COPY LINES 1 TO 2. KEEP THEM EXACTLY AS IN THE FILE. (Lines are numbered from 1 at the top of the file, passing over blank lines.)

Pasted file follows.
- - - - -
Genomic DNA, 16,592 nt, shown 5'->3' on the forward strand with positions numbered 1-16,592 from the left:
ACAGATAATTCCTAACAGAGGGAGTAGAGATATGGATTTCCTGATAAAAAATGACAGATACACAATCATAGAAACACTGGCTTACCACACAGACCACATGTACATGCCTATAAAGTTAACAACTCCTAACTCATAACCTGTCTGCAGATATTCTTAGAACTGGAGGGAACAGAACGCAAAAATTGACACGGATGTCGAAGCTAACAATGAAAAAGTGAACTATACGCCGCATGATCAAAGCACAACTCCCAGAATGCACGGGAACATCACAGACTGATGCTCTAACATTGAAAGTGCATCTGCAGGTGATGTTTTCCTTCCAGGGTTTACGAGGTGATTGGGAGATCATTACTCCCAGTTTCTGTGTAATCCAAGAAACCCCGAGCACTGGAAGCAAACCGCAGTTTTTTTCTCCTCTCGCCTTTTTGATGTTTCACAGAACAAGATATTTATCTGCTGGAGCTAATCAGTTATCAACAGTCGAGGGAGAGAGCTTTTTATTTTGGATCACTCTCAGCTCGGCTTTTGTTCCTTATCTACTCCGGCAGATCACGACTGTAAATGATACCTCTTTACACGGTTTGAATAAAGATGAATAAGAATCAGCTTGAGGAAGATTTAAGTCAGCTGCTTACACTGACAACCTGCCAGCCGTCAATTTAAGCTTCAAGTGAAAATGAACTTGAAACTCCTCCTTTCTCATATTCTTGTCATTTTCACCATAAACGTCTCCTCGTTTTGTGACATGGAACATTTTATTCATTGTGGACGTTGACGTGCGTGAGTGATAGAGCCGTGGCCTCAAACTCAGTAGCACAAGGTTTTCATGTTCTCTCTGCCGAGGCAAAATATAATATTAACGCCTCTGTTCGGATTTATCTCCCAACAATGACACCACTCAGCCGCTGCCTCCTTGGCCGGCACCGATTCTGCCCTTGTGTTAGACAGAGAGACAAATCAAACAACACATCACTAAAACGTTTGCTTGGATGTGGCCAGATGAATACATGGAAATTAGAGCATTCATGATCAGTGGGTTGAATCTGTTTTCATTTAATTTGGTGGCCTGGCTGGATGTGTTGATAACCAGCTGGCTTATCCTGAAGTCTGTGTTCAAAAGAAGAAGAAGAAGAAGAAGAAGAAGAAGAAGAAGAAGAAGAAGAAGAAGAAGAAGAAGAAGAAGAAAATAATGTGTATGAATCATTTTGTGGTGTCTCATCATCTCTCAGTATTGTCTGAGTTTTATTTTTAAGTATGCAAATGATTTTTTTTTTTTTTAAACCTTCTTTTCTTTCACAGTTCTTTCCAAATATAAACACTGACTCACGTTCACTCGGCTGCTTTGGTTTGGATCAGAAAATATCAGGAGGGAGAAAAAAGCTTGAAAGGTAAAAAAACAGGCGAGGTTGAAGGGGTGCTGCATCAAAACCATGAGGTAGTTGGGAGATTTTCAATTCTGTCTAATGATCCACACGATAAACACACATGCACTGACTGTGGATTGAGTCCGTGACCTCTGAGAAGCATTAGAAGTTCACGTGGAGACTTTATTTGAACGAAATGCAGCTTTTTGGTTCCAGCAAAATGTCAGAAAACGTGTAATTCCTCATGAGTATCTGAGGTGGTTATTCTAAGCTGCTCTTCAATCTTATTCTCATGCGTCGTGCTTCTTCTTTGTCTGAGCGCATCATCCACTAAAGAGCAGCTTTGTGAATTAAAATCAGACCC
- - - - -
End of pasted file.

Genomic DNA, 16,592 nt, shown 5'->3' on the forward strand with positions numbered 1-16,592 from the left:
ACAGATAATTCCTAACAGAGGGAGTAGAGATATGGATTTCCTGATAAAAAATGACAGATACACAATCATAGAAACACTGGCTTACCACACAGACCACATGTACATGCCTATAAAGTTAACAACTCCTAACTCATAACCTGTCTGCAGATATTCTTAGAACTGGAGGGAACAGAACGCAAAAATTGACACGGATGTCGAAGCTAACAATGAAAAAGTGAACTATACGCCGCATGATCAAAGCACAACTCCCAGAATGCACGGGAACATCACAGACTGATGCTCTAACATTGAAAGTGCATCTGCAGGTGATGTTTTCCTTCCAGGGTTTACGAGGTGATTGGGAGATCATTACTCCCAGTTTCTGTGTAATCCAAGAAACCCCGAGCACTGGAAGCAAACCGCAGTTTTTTTCTCCTCTCGCCTTTTTGATGTTTCACAGAACAAGATATTTATCTGCTGGAGCTAATCAGTTATCAACAGTCGAGGGAGAGAGCTTTTTATTTTGGATCACTCTCAGCTCGGCTTTTGTTCCTTATCTACTCCGGCAGATCACGACTGTAAATGATACCTCTTTACACGGTTTGAATAAAGATGAATAAGAATCAGCTTGAGGAAGATTTAAGTCAGCTGCTTACACTGACAACCTGCCAGCCGTCAATTTAAGCTTCAAGTGAAAATGAACTTGAAACTCCTCCTTTCTCATATTCTTGTCATTTTCACCATAAACGTCTCCTCGTTTTGTGACATGGAACATTTTATTCATTGTGGACGTTGACGTGCGTGAGTGATAGAGCCGTGGCCTCAAACTCAGTAGCACAAGGTTTTCATGTTCTCTCTGCCGAGGCAAAATATAATATTAACGCCTCTGTTCGGATTTATCTCCCAACAATGACACCACTCAGCCGCTGCCTCCTTGGCCGGCACCGATTCTGCCCTTGTGTTAGACAGAGAGACAAATCAAACAACACATCACTAAAACGTTTGCTTGGATGTGGCCAGATGAATACATGGAAATTAGAGCATTCATGATCAGTGGGTTGAATCTGTTTTCATTTAATTTGGTGGCCTGGCTGGATGTGTTGATAACCAGCTGGCTTATCCTGAAGTCTGTGTTCAAAAGAAGAAGAAGAAGAAGAAGAAGAAGAAGAAGAAGAAGAAGAAGAAGAAGAAGAAGAAGAAGAAGAAAATAATGTGTATGAATCATTTTGTGGTGTCTCATCATCTCTCAGTATTGTCTGAGTTTTATTTTTAAGTATGCAAATGATTTTTTTTTTTTTTAAACCTTCTTTTCTTTCACAGTTCTTTCCAAATATAAACACTGACTCACGTTCACTCGGCTGCTTTGGTTTGGATCAGAAAATATCAGGAGGGAGAAAAAAGCTTGAAAGGTAAAAAAACAGGCGAGGTTGAAGGGGTGCTGCATCAAAACCATGAGGTAGTTGGGAGATTTTCAATTCTGTCTAATGATCCACACGATAAACACACATGCACTGACTGTGGATTGAGTCCGTGACCTCTGAGAAGCATTAGAAGTTCACGTGGAGACTTTATTTGAACGAAATGCAGCTTTTTGGTTCCAGCAAAATGTCAGAAAACGTGTAATTCCTCATGAGTATCTGAGGTGGTTATTCTAAGCTGCTCTTCAATCTTATTCTCATGCGTCGTGCTTCTTCTTTGTCTGAGCGCATCATCCACTAAAGAGCAGCTTTGTGAATTAAAATCAGACCC